The city of Philadelphia levied a tax on surgical drinks in 2017, for example soda. Has this made any difference to the attitudes of people towards these drinks?
The city of Philadelphia introduced a beverage tax in January 2017 which targets all sweetened drinks sold on the local market.
The levy, also known as the “Philadelphia soda tax,” is 1.5 cents per ounce, and it was implemented by the lawmakers for the purpose of financing prekindergartens specifically.
Also, researchers at Drexel University in Philadelphia, PA, say that—potentially—such an initiative could also have positive public health implications.
In their new study paper, now published in the International Journal of Environmental Research and Public Health, the investigators write that”[ h]high consumption of[ sugar-sweetened beverages] is associated with increased risk of obesity, type 2 diabetes, cardiovascular disease, and other health problems.”
People may choose to drink sugary beverages because they cost less than other healthier drinks and are readily available on the market, the authors say.
So, in the new study, they decided to see if increased taxation on sugary drinks would put people off buying them.
The ‘soda tax’ has almost no impact
During the first year of the soda tax, the researchers analyzed trends in sugary drink consumption in Philadelphia.
In Philadelphia’s surrounding ares, like Trenton and Camden, NJ, and Wilmington, DE, they have contrasted those patterns with sugar drink consumption habits.
In their final data the researchers included the data of 515 participants. The participants reported how often they drank soda, fruit drinks, energy drinks, and bottled water, and how much they consumed over a 30-day span of each of these beverages.
At the start of the study, they gave this knowledge (referring to their beverage consumption habits from December 2016 to January 2017) and again at the end (reporting on their habits from December 2017 to February 2018).
Just 25 percent of the participants reported consuming daily sugary beverages.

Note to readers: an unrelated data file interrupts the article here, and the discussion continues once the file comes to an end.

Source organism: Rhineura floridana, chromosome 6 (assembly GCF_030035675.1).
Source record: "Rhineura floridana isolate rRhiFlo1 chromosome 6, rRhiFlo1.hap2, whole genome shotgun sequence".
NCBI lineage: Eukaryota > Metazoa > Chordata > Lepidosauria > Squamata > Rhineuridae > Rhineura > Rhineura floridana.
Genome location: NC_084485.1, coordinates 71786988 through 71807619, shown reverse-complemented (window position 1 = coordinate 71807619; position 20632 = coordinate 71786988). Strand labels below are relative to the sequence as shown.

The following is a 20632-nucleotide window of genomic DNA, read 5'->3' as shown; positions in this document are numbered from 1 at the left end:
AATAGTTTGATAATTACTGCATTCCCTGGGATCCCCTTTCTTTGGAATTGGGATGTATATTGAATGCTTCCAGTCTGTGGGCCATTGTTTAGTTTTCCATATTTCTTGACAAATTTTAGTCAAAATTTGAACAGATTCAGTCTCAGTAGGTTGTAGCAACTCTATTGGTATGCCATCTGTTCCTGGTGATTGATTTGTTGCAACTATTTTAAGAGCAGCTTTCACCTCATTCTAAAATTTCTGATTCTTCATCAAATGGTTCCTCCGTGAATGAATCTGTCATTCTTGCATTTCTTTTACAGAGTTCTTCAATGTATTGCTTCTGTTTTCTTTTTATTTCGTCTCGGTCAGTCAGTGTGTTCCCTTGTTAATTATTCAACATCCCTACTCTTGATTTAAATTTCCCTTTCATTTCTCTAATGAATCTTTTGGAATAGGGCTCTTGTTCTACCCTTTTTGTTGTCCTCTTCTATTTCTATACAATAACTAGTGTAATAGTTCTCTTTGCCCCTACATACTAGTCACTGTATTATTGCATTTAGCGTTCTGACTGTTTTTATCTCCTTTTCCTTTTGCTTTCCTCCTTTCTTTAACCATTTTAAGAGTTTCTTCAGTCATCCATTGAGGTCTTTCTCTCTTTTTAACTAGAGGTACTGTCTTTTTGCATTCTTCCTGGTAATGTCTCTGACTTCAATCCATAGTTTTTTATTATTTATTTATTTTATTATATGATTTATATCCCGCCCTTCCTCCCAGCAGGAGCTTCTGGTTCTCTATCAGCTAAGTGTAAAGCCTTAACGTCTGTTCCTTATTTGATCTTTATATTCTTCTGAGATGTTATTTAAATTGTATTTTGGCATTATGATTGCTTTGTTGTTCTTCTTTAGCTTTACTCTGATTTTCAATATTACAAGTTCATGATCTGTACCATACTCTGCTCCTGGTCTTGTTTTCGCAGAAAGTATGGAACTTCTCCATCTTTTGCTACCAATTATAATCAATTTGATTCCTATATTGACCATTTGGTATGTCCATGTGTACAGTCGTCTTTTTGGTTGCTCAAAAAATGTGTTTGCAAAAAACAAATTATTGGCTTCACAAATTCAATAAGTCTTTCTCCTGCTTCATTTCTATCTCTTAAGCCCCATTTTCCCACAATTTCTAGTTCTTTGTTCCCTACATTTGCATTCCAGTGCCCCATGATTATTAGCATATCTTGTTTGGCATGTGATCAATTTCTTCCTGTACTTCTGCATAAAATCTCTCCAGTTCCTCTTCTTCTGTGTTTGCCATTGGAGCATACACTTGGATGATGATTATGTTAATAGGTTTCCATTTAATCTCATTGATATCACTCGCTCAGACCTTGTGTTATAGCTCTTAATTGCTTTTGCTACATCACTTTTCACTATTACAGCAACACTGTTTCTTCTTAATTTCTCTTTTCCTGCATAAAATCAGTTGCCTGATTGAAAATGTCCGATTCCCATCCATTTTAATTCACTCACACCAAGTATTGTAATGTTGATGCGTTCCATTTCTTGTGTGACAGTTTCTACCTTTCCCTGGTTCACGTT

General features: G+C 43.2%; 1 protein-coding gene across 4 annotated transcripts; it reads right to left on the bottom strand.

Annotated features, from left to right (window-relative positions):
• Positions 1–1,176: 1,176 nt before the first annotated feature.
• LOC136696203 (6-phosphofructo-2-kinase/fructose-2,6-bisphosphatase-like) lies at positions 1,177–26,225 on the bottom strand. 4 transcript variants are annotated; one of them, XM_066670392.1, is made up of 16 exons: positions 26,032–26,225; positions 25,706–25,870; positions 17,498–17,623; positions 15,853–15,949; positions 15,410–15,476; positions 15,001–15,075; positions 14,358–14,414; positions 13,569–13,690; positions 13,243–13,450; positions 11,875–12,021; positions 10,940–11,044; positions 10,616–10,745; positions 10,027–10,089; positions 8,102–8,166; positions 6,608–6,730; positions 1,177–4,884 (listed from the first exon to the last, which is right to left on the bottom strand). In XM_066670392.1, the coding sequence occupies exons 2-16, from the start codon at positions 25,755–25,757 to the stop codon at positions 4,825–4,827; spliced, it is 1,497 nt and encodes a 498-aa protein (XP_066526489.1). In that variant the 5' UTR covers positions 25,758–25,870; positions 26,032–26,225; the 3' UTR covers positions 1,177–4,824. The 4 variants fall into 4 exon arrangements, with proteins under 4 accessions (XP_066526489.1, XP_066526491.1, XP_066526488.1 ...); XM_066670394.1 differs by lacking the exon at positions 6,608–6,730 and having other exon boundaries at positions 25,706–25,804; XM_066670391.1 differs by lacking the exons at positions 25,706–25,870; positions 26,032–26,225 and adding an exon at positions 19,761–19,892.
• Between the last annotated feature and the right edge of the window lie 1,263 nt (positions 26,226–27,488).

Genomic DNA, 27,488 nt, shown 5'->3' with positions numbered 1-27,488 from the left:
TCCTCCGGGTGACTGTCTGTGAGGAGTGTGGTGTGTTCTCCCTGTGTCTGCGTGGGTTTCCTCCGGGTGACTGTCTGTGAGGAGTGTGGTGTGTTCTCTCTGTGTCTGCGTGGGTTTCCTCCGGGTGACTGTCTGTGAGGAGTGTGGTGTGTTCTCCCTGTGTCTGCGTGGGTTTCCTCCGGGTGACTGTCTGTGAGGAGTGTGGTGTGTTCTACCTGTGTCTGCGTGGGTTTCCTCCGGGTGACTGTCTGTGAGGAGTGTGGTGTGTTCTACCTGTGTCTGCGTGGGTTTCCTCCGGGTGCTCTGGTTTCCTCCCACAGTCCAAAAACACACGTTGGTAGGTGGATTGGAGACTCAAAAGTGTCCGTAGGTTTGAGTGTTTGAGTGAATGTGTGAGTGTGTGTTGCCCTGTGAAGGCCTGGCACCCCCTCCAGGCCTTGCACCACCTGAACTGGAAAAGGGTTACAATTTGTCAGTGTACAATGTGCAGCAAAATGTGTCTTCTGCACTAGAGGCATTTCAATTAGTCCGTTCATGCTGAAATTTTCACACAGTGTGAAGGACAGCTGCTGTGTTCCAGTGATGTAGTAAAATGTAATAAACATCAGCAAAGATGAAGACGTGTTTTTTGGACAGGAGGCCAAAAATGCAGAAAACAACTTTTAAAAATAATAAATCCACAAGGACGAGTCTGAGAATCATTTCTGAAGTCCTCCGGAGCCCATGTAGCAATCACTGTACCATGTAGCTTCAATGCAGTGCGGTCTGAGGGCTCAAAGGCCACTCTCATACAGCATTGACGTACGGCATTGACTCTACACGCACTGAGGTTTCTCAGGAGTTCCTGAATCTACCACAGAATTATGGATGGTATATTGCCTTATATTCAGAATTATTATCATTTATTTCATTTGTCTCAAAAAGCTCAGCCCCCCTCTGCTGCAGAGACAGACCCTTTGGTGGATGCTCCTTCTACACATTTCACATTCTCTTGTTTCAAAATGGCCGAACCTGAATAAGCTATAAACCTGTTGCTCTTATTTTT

The researchers found that 39 percent of Philadelphia participants and 34 percent of neighboring participants said they had consumed less sugar-sweetened beverages within the first year of the soda tax.
While this number may seem significant for Philadelphians, it actually only translates into three fewer drinks every month. That is by no means a drastic change from baseline levels.
Taking these results into account, the study co-author Amy Auchincloss, Ph.D., states that although”[ w]e have ample evidence that sugar drinks are related to type 2 diabetes, obesity, cardiovascular disease, and other health issues,[…] we are seeing that rising prices of sugar beverages may not impact consumers who do not drink a lot of soda.”
The authors of the study say this may be because the soda tax just isn’t high enough to make a difference. Additionally, it might be because Philadelphians can easily buy sugary drinks from retailers outside their area, which is not affected by tax.
“The availability of untaxed sugary beverages outside of Philadelphia, the still relatively lower price of these drinks compared [with more healthful] ones, and marketing and advertising may explain the low effect of the tax.”– Lead study author Yichen Zhong
Still, the authors of the study note that even this small new tax- favor public health in the grand scheme of things— though not in the way they expected it.
“While this law was not enacted for health reasons, the tax that produce long-term health benefits for many Philadelphians because tax revenues are aimed at expanding access to quality early childhood education for low-income[ households] children— and education has a positive effect on many health outcomes,” explains senior study author Brent Langellie.